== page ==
Recalling Republican blunders

The Republicans have a chance to hurt Davis, so, of course, they’re sparring with each other first

Illustration By David Wagner

With the move to recall our lemon governor taking new twists each day, and even eBay hawking a Gray Davis recall Web address, it’s hard to imagine more exciting news for California Republicans—or more gut-wrenching news.

For Republicans to have a tantalizing possibility like a Davis recall dangled before them, yet to know that success in such a tricky endeavor rests on their own political competence and—shudder—building coalitions with non-Republicans, it must be a maddening thing.

You see, when crucial moments are upon them, California Republicans are screw-ups, and we in the media love to yap about that. After all, here I am, writing about a screw-up that hasn’t even happened yet.

Yet things have begun to unhinge a bit already, and by the time Republicans wrap up their state convention in Sacramento this weekend, by the time they’ve elected a new chairman and passed an expected resolution supporting the Davis recall, I’ll be stupefied if the Republicans aren’t in full screw-up mode.

Even as news hit some days ago that conservative tax fighter Ted Costa of People’s Advocate was filing recall papers—the first step toward a ballot-measure process that gives his group until late summer to gather 898,000 signatures from voters—the Republican urge toward failure was painfully evident.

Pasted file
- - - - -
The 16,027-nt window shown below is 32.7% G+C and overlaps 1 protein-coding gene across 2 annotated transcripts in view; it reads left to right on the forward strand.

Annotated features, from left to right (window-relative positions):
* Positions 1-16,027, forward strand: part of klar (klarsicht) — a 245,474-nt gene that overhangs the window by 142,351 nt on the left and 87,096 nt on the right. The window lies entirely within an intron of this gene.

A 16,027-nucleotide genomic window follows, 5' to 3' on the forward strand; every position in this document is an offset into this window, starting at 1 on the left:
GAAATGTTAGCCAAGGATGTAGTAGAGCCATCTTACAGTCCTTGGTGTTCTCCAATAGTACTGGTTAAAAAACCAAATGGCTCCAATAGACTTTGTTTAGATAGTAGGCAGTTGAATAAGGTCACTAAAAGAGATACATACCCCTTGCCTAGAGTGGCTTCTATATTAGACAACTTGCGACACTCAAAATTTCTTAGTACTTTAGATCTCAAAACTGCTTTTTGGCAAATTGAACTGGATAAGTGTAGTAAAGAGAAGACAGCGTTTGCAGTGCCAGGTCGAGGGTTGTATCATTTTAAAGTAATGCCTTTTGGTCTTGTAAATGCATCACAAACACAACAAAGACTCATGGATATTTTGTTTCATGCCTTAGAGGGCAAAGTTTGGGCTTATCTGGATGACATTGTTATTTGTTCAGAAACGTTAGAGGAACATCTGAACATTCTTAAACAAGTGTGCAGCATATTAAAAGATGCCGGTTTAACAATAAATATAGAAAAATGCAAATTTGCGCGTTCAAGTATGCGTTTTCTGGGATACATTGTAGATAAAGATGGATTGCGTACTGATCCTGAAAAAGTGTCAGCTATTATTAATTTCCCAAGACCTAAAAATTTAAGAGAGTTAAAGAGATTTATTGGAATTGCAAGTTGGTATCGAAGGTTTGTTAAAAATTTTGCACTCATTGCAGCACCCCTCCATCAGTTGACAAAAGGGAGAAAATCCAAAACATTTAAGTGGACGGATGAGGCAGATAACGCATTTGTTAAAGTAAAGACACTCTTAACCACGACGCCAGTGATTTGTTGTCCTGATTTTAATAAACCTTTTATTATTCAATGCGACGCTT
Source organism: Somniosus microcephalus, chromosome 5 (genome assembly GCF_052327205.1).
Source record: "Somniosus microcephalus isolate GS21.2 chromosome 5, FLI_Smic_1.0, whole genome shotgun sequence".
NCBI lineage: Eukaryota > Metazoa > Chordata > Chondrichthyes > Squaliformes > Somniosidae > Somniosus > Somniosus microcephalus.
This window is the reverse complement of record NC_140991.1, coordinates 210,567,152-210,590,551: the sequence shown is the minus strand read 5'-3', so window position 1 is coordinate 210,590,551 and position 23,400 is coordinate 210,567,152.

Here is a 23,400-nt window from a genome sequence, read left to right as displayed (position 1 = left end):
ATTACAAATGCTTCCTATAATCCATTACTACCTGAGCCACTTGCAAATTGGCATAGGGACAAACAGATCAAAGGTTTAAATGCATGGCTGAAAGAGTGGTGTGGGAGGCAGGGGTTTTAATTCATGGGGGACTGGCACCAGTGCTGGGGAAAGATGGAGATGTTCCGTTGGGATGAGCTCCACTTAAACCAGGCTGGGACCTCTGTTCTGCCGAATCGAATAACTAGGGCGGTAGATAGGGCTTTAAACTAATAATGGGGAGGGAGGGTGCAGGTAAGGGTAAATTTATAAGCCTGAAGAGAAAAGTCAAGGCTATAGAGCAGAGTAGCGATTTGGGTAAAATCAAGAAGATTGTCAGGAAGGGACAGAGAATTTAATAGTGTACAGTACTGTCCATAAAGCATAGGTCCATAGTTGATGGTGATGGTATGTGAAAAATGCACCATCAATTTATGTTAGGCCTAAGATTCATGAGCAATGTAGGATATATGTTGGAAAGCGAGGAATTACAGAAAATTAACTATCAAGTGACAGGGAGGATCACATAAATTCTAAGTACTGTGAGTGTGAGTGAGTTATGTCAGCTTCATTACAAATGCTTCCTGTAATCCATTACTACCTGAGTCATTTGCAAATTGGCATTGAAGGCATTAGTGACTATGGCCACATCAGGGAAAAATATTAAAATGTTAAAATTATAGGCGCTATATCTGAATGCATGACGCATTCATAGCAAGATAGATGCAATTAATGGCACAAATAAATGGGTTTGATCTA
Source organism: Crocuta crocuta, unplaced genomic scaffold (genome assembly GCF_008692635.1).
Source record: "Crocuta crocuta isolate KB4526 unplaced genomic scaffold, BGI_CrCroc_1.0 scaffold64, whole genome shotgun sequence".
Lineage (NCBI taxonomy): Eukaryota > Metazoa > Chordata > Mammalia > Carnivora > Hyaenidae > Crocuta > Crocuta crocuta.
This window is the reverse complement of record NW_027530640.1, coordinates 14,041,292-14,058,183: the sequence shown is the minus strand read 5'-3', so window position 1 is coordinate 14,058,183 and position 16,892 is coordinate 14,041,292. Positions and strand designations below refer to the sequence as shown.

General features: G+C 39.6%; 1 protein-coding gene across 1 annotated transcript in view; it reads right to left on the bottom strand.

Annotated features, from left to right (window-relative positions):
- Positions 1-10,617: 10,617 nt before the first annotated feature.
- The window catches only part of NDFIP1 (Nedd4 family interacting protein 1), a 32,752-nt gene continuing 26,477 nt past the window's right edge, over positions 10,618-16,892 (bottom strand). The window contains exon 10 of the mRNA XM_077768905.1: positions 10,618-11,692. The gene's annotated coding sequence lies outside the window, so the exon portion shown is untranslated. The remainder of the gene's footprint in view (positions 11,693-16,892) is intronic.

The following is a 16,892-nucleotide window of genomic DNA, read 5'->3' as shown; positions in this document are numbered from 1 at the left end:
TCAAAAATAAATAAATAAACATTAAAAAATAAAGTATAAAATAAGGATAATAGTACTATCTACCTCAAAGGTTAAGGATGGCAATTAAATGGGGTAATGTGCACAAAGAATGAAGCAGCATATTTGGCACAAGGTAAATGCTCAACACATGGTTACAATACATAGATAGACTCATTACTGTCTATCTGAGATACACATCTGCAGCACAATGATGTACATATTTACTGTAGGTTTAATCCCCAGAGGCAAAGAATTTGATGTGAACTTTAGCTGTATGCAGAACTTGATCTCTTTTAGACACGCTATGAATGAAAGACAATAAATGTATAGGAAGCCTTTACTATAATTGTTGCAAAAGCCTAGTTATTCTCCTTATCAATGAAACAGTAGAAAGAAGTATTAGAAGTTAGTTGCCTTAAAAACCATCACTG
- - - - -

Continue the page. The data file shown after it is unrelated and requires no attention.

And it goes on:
Costa had been in talks with Pat Caddell, a Democrat who was a speechwriter for former President Jimmy Carter and who has been openly discussing a Davis recall since November, and with Shawn Steel, the irascible outgoing chairman of the California Republican Party.

Everything was going fine until—Republican screw-up!

Caddell explained to me: “Ted Costa jumped the gun totally on this thing by filing the recall papers right away, before a broad-based coalition was ready, before a non-partisan citizen effort was ready. I tried to talk him out of it on the phone, but he felt compelled to do so. Everybody was unhappy with Ted’s going forward like this.”

A Republican strategist to whom I spoke added ruefully, “You look at what the recall movement has now, just a week after announcing, and it has a Republican lawyer, a Republican signature-gathering firm, Republican state chairman as the first person involved, and a Republican consultant. They trot Pat Caddell’s name out as an afterthought, and it’s very awkward.”

Where is the Republican leadership when yahoos like Costa act out? If they were smart—if they wanted great press after their long dry spell, and widespread public kudos after their long dry spell—they would be transparently and publicly fighting to make the 160-day petition drive a broad-based, non-Republican effort.

Instead, Republican leaders are in complete denial. They are hurtling toward the next screw-up.

Already, I see the makings of a classic Republican political murder-suicide. This occurs when California Republicans fail to unite behind an effort or candidate, usually because the far-far right feels left out, and Republicans end up fighting each other to the death while Democrats emerge victorious.